I am a woman born in the mid-20th century in Northern Europe. I am not African, Middle Eastern, Asian, nor am I Christian. I saw the biographical film about James Baldwin last night with two friends at the Women's Museum in San Diego. It drove home the truth of the past and present situation in the United States once again: a dire, systematic, brutal, oppressive, constant, blinding, discordant subjugation of some of our people by others of our people.
The awareness and realization that nothing will change unless and until we (you and I) change came home deep inside me once again. I'd read James Baldwin, Richard Wright, and Eldridge Cleaver when I was a kid and smugly thought I understood, with dollops of compassion, what the black experience was. I cannot, nor will I ever, know the reality of living in the United States since it was founded on principles of racism and subjugation, with those in power (and living in terror of the loss of that power) needing to believe that their fellow human beings with a skin color other than theirs are inferior beings, more akin to animals than humans.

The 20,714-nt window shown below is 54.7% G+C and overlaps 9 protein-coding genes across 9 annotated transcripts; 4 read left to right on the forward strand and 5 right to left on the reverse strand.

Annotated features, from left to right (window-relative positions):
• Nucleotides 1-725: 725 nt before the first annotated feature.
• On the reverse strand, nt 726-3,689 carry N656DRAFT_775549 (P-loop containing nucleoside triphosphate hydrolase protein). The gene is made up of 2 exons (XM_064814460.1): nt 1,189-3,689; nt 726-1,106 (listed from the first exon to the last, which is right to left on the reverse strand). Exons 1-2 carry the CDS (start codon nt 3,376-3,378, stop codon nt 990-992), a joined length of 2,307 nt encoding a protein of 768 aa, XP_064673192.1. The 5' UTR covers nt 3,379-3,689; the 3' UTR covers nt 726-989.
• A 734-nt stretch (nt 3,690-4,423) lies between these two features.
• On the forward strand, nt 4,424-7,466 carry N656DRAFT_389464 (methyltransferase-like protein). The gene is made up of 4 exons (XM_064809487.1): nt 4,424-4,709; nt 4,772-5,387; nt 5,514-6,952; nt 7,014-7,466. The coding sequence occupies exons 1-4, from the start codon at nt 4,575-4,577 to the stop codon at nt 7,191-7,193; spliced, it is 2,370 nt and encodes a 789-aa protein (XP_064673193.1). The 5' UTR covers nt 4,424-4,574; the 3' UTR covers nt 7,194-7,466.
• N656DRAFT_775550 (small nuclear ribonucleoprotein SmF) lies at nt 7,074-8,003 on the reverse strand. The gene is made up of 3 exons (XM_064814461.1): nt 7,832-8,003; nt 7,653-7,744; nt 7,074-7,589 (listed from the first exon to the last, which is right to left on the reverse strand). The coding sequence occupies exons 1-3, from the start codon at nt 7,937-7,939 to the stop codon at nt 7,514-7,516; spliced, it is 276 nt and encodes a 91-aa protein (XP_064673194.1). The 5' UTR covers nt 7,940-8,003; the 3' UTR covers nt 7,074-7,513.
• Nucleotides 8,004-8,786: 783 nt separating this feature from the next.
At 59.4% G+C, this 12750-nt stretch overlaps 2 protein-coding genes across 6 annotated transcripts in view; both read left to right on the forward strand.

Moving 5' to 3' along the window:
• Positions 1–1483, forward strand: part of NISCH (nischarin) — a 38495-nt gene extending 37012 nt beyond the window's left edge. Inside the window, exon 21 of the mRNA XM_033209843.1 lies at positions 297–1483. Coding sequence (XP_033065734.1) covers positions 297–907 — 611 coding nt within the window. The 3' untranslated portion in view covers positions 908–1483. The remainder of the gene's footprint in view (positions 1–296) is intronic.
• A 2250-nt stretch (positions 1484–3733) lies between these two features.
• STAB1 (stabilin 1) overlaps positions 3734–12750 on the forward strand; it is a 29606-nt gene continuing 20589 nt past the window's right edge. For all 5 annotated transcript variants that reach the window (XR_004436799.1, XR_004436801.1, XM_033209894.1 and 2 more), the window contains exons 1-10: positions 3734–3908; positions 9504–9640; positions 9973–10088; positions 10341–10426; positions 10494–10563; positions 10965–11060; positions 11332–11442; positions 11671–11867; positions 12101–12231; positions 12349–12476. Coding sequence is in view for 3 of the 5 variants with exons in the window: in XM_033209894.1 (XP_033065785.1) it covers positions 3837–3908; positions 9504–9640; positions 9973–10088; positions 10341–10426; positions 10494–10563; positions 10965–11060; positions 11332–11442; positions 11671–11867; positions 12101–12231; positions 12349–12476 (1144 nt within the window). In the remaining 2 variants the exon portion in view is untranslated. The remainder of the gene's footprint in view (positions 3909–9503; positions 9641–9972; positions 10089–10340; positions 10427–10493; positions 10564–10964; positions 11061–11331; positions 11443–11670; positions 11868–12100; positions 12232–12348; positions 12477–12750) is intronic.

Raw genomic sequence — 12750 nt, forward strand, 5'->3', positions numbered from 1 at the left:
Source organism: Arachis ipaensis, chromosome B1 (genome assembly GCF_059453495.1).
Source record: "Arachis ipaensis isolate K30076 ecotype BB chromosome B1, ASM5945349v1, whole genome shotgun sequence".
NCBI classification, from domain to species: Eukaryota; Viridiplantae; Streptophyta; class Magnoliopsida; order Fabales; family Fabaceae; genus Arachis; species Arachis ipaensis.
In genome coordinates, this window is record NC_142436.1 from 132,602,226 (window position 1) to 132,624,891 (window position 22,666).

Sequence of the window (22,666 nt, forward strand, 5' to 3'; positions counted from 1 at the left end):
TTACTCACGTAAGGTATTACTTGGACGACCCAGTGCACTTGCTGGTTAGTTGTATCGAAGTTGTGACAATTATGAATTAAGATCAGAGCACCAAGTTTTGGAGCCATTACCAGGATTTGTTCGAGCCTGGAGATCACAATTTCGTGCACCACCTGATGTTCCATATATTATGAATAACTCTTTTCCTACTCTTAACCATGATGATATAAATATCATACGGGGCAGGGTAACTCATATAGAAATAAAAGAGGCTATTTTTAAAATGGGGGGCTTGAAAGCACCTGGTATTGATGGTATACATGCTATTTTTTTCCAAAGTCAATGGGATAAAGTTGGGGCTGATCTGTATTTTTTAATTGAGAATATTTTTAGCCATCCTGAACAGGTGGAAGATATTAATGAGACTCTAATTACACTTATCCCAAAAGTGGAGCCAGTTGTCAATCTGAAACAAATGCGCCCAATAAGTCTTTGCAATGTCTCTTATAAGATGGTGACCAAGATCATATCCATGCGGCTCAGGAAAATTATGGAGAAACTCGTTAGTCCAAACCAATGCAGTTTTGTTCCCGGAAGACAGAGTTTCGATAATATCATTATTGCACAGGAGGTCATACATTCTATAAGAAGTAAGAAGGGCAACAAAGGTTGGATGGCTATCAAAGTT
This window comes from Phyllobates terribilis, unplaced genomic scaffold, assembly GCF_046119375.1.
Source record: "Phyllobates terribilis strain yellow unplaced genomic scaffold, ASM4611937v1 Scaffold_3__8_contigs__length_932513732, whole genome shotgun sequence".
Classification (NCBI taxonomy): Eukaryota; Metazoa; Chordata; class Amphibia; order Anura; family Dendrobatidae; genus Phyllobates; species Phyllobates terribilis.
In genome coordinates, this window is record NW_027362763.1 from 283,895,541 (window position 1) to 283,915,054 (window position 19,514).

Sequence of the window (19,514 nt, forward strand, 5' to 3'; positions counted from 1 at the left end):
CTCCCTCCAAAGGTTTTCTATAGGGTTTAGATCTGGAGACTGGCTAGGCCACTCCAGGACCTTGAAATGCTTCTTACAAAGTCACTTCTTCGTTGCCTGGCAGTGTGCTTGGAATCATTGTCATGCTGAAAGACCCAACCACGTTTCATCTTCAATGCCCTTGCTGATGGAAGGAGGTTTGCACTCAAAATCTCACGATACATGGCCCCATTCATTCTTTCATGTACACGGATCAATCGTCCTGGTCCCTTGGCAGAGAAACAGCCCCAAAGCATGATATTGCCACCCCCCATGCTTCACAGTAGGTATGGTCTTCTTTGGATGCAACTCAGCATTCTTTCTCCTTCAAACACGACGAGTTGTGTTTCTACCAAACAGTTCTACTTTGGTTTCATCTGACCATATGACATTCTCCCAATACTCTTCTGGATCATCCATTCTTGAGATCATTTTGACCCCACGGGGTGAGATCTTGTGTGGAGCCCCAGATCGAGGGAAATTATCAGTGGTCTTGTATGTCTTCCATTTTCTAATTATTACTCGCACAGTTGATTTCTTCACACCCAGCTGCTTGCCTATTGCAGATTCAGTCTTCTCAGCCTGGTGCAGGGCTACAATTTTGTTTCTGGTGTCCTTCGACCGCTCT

Much of my focus over my lifetime has been an attempt to understand 'the other' as I do myself. Being an outsider helped me do this, however awkward and uncomfortable. It's important to be uncomfortable and hard. My discomfort is nothing compared to those who don't have a choice, but are "othered" their entire lives. I can slip in and out of ease, with ease.
My privilege...I believe I've inherited privilege and ignorance of that privilege. However much my attention and examination goes to my biases, I'm sure I have more that I'm unaware of. Such is the nature of being a white female, I guess. But I can try!